I sat on the cold tiles trying to support the broken wrist, calling out to Vaughn, who was watching TV at the other end of the house. The tone of my voice clearly did not convey the degree of the problem, as it was a while before he wandered through to check on the damage.
He wanted to bundle me into the car and go to the hospital, but I feared the trip might not be as smooth as I would have liked, so we phoned for an ambulance. Meanwhile I could feel myself going into shock.
It wasn’t too long before two lovely paramedics arrived and strapped me up.
Certainly, arriving at A & E by ambulance cuts through the waiting around. I went straight to X-ray, where the staff told me I’d done a really good job and shattered both the radius and ulna.
So I wasn’t going home that night. I was sent to a ward, where I was not allowed to eat, in case there was chance I might have surgery the next day. I waited and fasted, all day. Vaughn came through with some clothes and a book. I have several dressing downs, and he chose to bring the old pink one that was my mother’s. The one I use when I colour my hair. The one with brown stains. The one I sent straight back home again.
No surgery the next day either, just another day of waiting and fasting. By evening, it was clear that I wasn’t going into theatre that night, so a kind nurse brought me a sandwich.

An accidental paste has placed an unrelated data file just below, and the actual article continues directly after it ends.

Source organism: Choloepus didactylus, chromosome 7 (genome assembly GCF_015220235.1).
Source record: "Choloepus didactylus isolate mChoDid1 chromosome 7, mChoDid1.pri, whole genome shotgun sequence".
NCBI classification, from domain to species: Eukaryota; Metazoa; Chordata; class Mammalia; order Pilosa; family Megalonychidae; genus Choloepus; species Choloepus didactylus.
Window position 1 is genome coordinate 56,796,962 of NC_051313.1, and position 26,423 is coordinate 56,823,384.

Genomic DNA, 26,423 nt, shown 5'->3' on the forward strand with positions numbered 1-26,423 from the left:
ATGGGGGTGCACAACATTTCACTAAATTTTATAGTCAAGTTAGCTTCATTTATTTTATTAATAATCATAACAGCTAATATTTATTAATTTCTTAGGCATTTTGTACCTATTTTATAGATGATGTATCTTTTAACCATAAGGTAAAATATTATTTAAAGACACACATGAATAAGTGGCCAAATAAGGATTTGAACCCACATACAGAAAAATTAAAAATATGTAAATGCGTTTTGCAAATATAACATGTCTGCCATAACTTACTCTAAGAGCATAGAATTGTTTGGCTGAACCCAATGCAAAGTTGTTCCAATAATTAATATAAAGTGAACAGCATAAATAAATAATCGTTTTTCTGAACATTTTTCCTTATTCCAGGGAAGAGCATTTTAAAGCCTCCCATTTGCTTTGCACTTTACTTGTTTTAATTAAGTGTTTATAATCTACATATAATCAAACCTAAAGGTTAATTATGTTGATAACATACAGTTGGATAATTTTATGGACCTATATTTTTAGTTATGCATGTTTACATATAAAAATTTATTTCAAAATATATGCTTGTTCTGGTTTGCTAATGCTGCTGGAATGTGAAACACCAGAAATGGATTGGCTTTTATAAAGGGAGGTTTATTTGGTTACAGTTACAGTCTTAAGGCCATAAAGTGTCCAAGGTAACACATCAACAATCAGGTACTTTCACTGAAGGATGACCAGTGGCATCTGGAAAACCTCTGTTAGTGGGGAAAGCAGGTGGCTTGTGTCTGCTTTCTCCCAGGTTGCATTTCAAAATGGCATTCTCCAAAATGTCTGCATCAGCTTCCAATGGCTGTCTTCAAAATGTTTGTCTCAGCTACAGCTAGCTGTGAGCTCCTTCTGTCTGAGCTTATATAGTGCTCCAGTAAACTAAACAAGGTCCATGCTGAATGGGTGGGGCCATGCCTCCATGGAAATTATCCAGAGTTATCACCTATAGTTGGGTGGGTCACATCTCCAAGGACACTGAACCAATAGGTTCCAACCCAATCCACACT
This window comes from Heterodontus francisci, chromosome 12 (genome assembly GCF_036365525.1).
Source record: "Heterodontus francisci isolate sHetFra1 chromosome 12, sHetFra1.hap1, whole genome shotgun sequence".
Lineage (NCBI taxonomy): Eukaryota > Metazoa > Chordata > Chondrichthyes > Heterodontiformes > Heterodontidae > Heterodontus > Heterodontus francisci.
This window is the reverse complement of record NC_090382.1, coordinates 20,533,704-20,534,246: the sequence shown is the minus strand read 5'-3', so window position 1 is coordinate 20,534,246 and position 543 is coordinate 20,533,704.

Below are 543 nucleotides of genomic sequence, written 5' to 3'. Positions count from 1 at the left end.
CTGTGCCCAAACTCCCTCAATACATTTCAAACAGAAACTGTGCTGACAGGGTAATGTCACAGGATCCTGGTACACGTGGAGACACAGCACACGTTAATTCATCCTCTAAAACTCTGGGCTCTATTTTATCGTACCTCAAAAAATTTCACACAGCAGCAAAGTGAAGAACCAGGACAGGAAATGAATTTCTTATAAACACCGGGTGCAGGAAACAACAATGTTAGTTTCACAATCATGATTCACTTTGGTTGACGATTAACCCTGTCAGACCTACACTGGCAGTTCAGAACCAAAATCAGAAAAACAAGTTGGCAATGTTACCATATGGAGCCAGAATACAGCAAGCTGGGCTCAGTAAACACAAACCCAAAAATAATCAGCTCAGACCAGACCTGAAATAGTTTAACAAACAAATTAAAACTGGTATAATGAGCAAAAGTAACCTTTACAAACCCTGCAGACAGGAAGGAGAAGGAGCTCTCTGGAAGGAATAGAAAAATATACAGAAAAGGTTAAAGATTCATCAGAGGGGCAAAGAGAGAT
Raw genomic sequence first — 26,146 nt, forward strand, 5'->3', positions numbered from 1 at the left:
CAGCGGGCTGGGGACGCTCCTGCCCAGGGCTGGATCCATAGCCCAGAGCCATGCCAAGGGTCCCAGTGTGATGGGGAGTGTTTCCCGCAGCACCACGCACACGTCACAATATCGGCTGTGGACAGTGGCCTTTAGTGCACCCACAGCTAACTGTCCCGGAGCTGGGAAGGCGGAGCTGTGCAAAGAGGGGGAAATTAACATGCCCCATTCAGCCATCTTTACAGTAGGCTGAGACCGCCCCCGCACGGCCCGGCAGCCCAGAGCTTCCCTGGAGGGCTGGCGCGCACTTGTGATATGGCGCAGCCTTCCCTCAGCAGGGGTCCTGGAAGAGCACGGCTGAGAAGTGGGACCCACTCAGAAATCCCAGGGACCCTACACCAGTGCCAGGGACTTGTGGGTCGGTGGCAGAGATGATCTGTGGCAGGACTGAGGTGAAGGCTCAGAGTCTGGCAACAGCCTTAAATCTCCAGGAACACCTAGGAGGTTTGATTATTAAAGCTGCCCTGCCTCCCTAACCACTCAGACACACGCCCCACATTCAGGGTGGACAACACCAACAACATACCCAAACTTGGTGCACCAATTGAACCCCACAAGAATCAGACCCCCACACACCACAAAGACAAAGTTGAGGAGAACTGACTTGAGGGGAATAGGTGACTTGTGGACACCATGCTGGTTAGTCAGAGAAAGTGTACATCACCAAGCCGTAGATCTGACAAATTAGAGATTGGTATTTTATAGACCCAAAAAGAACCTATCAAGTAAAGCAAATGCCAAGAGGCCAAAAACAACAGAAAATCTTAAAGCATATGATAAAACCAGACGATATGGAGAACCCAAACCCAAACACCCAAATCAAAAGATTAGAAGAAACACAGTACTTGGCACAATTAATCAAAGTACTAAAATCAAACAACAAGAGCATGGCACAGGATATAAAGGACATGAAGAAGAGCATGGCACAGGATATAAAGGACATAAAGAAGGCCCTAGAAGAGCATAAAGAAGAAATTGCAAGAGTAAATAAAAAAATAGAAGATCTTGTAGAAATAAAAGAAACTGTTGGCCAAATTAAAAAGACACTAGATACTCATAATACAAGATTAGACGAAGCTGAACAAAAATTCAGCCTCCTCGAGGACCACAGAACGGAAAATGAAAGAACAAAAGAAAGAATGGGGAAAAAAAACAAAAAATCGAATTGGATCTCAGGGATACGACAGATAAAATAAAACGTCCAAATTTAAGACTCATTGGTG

By evening of the fourth day of fasting, I was about to take a walk to see if there was a cafeteria open somewhere, when a nurse came to tell me they were taking me to theatre now.
The anaesthetist gave me a spinal block injection somewhere in my neck, which rendered the broken arm useless. He told me that as soon as I started to feel some sensations in my fingers again, I should call a nurse at once, or I would have the worst pain ever.
A 15cm metal plate was inserted into my arm, and I woke up back in the ward. It was night time, and I could hear a commotion somewhere in the distance, but wasn’t too worried about it. As slight feelings returned to my fingers, I duly rung my bell, as instructed.
I waited for a while, but nobody came, so I rung it again. After about 40 minutes, the pain in my arm was excruciating, so I got out of bed and went to the nurses’ station. Nobody there. I walked up and down the corridor, but couldn’t find anyone.
Eventually a nurse appeared and told me I should have rung…
I went home with a bright pink cast, and a house full of belongings to be packed up.